[A.A. Milne, The House at Pooh Corner]
'Don't you think you'd be safer on the ground?' Alice went on, not with any idea of making another riddle, but simply in her good-natured anxiety for the queer creature. 'That wall is so very narrow!'

'What tremendously easy riddles you do ask!' Humpty Dumpty growled out. 'Of course I don't think so! Why, if I ever did fall off - which there's no chance of - but if I did -'

Here he pursed up his lips, and looked so solemn and grand that Alice could hardly help laughing. 'If I did fall,' he went on, 'the King has promised me - ah you may turn pale, if you like! You didn't think I was going to say that, did you? The King has promised me - with his very own mouth - to - to'

'To send all his horses and all his men,' Alice interrupted, rather unwisely.

[Lewis Carroll, Through the Looking-Glass]

Benefits of Risk Management

Proper risk identification and management yields benefits both to the project and to other stakeholders.

The project increases its probability of satisfying its stakeholders. This should yield job satisfaction and career benefits to the individual project team members, especially the project manager. It also improves the team's collective identity, morale and spirit, which will be of benefit if the same team goes on to tackle other, perhaps even more challenging tasks.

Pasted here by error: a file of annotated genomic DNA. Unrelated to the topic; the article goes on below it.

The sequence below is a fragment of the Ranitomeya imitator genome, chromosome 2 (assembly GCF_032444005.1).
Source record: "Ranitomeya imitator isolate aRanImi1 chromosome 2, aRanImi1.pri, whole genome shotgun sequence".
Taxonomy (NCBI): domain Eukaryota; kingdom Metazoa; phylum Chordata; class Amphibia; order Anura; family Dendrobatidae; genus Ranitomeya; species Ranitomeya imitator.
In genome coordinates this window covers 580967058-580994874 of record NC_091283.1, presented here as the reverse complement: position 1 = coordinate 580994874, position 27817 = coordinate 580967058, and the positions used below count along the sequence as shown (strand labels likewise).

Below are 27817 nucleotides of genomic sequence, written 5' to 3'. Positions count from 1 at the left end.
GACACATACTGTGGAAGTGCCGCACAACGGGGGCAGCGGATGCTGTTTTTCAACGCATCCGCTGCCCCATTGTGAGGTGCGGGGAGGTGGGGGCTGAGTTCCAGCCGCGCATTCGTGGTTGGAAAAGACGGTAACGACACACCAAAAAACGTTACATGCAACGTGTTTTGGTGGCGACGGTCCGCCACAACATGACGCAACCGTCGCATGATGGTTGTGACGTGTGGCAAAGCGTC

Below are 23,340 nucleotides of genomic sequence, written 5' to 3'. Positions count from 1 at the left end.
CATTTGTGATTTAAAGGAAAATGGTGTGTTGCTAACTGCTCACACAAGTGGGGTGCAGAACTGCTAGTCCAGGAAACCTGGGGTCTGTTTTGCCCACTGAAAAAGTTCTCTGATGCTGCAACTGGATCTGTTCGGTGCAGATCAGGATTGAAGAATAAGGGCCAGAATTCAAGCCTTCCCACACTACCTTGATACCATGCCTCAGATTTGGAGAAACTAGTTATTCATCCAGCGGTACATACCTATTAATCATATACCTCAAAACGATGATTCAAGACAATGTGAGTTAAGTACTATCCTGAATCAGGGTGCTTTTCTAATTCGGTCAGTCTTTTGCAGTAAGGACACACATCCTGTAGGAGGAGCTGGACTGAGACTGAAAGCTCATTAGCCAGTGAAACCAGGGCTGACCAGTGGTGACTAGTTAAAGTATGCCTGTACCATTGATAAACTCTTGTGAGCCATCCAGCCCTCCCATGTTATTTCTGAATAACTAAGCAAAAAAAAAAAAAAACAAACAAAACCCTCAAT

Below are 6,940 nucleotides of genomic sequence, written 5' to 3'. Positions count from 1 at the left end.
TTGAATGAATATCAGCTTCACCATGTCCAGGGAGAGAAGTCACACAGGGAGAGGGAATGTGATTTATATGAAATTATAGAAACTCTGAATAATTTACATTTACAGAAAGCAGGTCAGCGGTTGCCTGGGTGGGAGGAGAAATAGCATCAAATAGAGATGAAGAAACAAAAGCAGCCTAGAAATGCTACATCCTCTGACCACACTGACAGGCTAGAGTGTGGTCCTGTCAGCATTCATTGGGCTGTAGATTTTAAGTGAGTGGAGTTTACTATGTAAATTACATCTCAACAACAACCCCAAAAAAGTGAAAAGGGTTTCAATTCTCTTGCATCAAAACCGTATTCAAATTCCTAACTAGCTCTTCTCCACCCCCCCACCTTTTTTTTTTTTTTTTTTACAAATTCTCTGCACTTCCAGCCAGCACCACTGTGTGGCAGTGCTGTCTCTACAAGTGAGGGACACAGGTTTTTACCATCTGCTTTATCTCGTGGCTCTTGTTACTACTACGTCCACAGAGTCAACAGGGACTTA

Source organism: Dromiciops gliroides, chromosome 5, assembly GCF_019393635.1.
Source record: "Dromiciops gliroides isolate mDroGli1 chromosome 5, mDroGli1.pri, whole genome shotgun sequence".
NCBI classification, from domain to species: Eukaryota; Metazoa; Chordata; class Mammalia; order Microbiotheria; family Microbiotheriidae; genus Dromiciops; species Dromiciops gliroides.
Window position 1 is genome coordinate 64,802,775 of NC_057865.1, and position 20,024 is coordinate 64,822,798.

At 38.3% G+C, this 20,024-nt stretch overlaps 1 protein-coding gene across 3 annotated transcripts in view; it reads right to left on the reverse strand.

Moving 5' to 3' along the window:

Furthermore, since the risk management system allows risks to be openly spoken of, it allows project team members to share their worries openly, rather than feel obliged to suppress any mention of the negative. This makes it easier for the project to manage stress levels.

And for the stakeholders, the existence of a proper risk management system reduces the chance of unpleasant surprises.

Concepts of Risk

Let us suppose a large project or programme, involving some technological developments and some organizational changes, perhaps some changes in business practices. There are several interested parties, which we can refer to as stakeholders. The word 'stakeholder' provokes the question: have we left anyone out?